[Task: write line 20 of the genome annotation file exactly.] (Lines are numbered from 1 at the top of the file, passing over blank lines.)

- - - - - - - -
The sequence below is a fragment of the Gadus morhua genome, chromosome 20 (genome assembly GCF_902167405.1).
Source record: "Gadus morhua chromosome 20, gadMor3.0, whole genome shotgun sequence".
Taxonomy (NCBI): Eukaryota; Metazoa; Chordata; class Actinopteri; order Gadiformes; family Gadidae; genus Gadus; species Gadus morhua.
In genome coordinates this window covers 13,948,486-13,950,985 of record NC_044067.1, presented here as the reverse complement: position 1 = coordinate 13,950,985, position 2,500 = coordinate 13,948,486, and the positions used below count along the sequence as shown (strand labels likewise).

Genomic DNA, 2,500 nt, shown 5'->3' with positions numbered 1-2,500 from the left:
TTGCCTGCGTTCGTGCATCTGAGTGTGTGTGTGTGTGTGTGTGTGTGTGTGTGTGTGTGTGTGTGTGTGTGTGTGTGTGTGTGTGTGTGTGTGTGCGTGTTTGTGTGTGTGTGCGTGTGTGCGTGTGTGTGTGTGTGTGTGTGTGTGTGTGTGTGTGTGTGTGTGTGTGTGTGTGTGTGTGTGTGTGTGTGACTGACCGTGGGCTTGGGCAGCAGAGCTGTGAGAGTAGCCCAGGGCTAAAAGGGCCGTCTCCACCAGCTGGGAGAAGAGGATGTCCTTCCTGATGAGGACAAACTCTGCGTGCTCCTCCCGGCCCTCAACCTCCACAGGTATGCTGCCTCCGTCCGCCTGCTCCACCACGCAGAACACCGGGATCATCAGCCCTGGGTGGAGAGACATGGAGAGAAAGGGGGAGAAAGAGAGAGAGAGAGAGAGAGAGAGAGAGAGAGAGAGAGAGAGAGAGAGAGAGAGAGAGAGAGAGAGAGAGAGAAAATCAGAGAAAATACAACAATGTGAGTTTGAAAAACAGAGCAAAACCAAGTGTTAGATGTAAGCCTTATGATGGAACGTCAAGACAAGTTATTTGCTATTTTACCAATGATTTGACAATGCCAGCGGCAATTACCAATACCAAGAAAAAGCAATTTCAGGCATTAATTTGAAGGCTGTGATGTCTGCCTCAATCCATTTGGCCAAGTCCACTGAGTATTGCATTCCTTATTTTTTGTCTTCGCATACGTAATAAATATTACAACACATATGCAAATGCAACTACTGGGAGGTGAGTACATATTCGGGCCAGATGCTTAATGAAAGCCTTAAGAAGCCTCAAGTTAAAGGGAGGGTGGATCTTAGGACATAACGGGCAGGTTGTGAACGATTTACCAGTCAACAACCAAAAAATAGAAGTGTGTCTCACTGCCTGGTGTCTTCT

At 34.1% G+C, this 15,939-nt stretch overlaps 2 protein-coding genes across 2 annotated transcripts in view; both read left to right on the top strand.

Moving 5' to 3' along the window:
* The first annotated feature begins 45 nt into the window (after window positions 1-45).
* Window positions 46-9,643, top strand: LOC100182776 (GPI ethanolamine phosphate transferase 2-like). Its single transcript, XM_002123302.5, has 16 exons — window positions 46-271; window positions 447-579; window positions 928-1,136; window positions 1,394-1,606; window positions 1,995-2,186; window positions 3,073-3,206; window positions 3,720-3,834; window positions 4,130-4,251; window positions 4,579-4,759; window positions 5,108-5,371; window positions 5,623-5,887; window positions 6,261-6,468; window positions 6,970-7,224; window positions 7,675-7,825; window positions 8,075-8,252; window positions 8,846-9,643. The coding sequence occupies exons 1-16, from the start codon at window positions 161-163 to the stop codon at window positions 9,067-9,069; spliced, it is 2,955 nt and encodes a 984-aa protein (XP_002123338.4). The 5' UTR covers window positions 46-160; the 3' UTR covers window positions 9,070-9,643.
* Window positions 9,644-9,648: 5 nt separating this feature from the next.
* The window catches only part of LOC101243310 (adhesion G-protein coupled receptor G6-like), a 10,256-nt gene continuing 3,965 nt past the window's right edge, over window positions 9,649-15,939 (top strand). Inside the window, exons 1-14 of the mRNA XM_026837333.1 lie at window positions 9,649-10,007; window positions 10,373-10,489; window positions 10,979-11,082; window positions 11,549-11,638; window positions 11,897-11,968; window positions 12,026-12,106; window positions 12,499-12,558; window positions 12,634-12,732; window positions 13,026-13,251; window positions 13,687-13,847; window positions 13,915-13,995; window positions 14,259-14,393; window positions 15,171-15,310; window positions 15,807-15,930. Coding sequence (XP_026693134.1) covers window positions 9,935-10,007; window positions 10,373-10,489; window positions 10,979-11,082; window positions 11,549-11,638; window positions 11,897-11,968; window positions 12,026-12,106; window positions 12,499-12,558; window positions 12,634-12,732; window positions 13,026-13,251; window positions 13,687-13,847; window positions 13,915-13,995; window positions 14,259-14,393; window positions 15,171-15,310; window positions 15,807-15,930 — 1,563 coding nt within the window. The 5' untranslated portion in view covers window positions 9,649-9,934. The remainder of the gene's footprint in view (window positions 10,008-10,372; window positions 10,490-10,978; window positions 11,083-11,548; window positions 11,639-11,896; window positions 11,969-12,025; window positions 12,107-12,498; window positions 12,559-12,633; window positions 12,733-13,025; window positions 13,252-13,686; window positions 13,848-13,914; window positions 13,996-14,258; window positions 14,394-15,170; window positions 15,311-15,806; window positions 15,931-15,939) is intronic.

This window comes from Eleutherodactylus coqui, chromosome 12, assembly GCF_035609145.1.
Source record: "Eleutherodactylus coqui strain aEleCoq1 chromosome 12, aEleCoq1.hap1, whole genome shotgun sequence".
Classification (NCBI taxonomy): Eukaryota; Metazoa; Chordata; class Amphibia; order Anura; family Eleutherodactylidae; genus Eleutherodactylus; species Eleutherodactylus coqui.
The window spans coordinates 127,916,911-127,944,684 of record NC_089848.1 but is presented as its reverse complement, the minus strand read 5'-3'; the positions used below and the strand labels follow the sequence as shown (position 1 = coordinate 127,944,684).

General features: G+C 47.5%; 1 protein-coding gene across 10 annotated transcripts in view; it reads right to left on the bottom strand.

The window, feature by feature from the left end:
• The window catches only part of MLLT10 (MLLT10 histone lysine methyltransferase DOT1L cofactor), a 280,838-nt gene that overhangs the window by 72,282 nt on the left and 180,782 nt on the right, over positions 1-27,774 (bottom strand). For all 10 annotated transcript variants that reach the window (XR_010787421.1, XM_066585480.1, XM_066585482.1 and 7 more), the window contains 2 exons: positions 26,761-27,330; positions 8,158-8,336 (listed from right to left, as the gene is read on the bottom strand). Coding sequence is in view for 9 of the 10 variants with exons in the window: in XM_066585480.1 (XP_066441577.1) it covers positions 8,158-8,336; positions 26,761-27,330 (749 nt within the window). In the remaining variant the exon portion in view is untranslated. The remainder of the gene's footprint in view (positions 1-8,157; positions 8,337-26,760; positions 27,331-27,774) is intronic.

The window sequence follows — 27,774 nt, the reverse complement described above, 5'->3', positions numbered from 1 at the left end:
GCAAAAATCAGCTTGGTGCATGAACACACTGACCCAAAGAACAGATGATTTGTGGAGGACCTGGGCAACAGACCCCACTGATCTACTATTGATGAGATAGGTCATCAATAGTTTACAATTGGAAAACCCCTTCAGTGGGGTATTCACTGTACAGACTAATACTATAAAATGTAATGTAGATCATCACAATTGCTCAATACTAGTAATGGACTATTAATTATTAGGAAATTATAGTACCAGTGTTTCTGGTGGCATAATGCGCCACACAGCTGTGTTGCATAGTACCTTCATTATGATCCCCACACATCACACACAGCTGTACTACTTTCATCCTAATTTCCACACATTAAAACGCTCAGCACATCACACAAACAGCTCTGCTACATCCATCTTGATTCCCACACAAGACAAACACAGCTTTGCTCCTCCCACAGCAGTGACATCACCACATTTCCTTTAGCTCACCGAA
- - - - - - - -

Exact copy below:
The window sequence follows — 27,774 nt, the reverse complement described above, 5'->3', positions numbered from 1 at the left end: